Waste Plastic Particles Putting Great Lakes Food Chain at Risk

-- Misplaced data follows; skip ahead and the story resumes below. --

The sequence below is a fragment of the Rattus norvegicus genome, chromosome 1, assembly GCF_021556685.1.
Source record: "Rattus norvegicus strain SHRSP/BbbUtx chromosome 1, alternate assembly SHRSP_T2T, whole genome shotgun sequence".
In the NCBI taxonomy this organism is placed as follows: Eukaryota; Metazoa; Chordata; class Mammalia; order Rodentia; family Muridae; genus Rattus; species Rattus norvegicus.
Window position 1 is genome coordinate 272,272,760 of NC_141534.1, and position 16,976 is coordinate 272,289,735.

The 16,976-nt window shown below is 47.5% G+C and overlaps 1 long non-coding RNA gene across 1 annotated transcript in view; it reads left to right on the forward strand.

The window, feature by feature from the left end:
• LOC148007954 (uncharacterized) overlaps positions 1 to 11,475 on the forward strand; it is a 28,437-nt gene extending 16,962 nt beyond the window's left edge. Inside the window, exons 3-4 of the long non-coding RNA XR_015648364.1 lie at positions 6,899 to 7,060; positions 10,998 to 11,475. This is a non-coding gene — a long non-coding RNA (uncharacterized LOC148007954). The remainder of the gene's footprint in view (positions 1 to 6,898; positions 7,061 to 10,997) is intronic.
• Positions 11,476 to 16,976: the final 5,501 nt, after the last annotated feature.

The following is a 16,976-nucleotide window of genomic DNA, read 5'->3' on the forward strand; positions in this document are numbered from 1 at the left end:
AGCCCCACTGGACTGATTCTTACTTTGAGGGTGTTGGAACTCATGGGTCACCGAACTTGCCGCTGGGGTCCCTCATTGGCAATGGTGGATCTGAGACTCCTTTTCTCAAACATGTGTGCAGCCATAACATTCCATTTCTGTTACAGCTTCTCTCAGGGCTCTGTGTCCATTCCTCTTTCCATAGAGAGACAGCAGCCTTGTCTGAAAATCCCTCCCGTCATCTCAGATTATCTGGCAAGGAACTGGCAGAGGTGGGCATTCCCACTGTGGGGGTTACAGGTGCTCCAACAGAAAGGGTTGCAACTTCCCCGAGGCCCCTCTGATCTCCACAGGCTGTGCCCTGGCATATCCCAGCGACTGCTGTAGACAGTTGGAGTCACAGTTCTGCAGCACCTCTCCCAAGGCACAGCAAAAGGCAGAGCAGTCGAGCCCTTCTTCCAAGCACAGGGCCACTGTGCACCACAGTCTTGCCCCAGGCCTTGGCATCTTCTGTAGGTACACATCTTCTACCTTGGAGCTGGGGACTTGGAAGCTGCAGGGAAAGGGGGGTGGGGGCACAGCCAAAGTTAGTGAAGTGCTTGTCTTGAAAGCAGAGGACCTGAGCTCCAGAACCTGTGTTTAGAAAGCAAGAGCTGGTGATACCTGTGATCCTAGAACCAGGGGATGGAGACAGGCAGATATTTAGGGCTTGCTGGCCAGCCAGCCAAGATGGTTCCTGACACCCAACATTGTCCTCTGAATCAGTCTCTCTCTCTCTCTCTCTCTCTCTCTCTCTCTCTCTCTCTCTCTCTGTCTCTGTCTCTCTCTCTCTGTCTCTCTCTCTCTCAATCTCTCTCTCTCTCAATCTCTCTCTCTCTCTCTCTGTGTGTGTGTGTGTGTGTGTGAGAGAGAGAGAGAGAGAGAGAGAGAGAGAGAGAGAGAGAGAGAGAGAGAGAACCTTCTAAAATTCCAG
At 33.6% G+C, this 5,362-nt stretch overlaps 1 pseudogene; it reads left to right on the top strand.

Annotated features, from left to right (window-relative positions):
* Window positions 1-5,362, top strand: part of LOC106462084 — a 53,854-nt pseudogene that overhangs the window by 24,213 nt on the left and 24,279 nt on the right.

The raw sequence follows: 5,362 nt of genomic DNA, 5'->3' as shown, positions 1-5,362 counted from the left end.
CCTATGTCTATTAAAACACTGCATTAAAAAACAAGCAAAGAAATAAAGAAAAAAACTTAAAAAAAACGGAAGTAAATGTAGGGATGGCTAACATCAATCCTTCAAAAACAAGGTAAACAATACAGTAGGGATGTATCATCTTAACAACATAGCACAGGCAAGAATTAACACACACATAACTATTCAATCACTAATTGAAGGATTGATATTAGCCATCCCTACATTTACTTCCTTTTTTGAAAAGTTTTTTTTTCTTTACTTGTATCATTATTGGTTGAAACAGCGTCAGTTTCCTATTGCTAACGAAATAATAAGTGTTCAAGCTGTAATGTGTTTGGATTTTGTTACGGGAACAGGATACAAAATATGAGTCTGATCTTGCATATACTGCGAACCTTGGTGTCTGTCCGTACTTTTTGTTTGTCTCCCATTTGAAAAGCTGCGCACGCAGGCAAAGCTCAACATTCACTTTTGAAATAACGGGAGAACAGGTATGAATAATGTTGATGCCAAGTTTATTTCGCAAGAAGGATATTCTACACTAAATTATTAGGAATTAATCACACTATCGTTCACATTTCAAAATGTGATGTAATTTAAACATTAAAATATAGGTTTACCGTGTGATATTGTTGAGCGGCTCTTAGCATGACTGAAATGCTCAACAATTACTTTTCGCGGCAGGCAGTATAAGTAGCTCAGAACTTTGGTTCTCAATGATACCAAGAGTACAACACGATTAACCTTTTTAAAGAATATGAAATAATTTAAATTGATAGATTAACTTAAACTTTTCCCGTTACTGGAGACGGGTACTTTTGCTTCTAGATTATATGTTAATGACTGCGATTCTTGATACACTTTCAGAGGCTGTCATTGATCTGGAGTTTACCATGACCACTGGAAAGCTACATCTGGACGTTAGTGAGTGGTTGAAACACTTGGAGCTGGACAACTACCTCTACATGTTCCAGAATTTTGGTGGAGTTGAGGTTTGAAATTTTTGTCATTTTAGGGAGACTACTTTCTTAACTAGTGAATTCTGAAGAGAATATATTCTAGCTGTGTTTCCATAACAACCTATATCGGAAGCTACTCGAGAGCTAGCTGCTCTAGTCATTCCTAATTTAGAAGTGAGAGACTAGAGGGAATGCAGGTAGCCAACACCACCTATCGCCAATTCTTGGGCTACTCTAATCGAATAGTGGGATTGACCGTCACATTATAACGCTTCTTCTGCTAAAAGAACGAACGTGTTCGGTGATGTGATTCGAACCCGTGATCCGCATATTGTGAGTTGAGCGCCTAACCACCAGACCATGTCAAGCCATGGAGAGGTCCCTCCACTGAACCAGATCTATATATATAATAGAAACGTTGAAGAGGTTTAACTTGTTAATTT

Lake Erie seen from space. Credit: NASA The North American Great Lakes - the largest body of fresh water in the world - has become polluted with a huge amount of small and microscopic plastic debris, according to scientists reporting at the 245th National Meeting & Exposition of the American Chemical Society (ACS). “The massive production of plastic and inadequate disposal has made plastic debris an important and constant pollutant on beaches and in oceans around the world, and the Great Lakes are not an exception,” explained Lorena M. Rios Mendoza, Ph.D. Small particles, big problem According to the ACS much of the plastic pollution in the oceans and Great Lakes goes unnoticed by the casual observer because it is so small. Some 85% of samples collected by Rios’ team from Lake Erie were reported to be made up of the particles were smaller than two tenths of an inch (5mm), and much of that was microscopic. Her group found between 1500 and 1.7 million of these particles per square mile. Rios also pointed out that the problem of plastic pollution in the world's oceans is growing quickly, and that plastic production has increased 500% since 1980. Plastic now accounts for some 80% to 90% percent of ocean pollution, according to Rios. Some of this was said to come from plastic bags, bottles and other waste, or from fishing lines, as well as household products like abrasive facial cleaners or synthetic fibers shed by clothes in the washing machine. The researchers also found large numbers of plastic pellets, which are shipped around the world to be melted down and molded into everything from plastic milk jugs to parts for cars. According to Rios the plastic pollution problem may be even worse in the Great Lakes than in the oceans. Her team found that the number of microparticles - which are more harmful to marine life because of their small size - was 24% higher in the Great Lakes than in samples they collected in the Southern Atlantic Ocean. Food chains & ecosystems Fish and birds often mistake these bits of plastic for food and can be harmed by eating the plastic them or absorbing substances that leach out into the water explained Rios. “The main problem with these plastic sizes is its accessibility to freshwater organisms that can be easily confused as natural food and the total surface area for adsorption of toxins and pseudo-estrogens increases significantly,” warned Rios. The researcher added that her team knows from analyses of fish stomachs that they are consuming the plastic particles and could pass such substances to consumers, although said research on that topic is just beginning and it is not yet understood whether these toxins enter the food chain in harmful amounts. The researchers acknowledged funding from the University of Wisconsin-Superior. Read More VIDEO: Waste to Energy Plant Helps Hawaii Tackle Marine Waste Apr 2, 2013 A recent CNN news report has highlighted how fishermen in Hawaii are collecting discarded fishing nets and other waste items found in the Pacific as part of the Nets-to-Energy program on Hawaii. Waste Management Key to Cleaning up Oceans Discarded plastic, industrial waste and unwanted fishing nets are still a growing problem for the world’s oceans, despite decades of efforts to reduce such marine debris. However, a new set of commitments - set out during the recent Fifth international Marine Debris Conference - hope to encourage the sharing of technical, legal and market-based solutions to reduce marine debris. Potonik: Send Plastics for Recycling Not Energy Recovery Speaking at the recent PolyTalk 2012 event, a major plastics industry summit held in Wiesbaden, the capital of the German federal state of Hesse, the European Commissioner for Environment, Dr. Janez Potocnik outlined his vision for the increased recycling of waste plastics, and a reduction in the quantity of such wastes being sent for energy recovery and noted that too often it ends up in the oceans.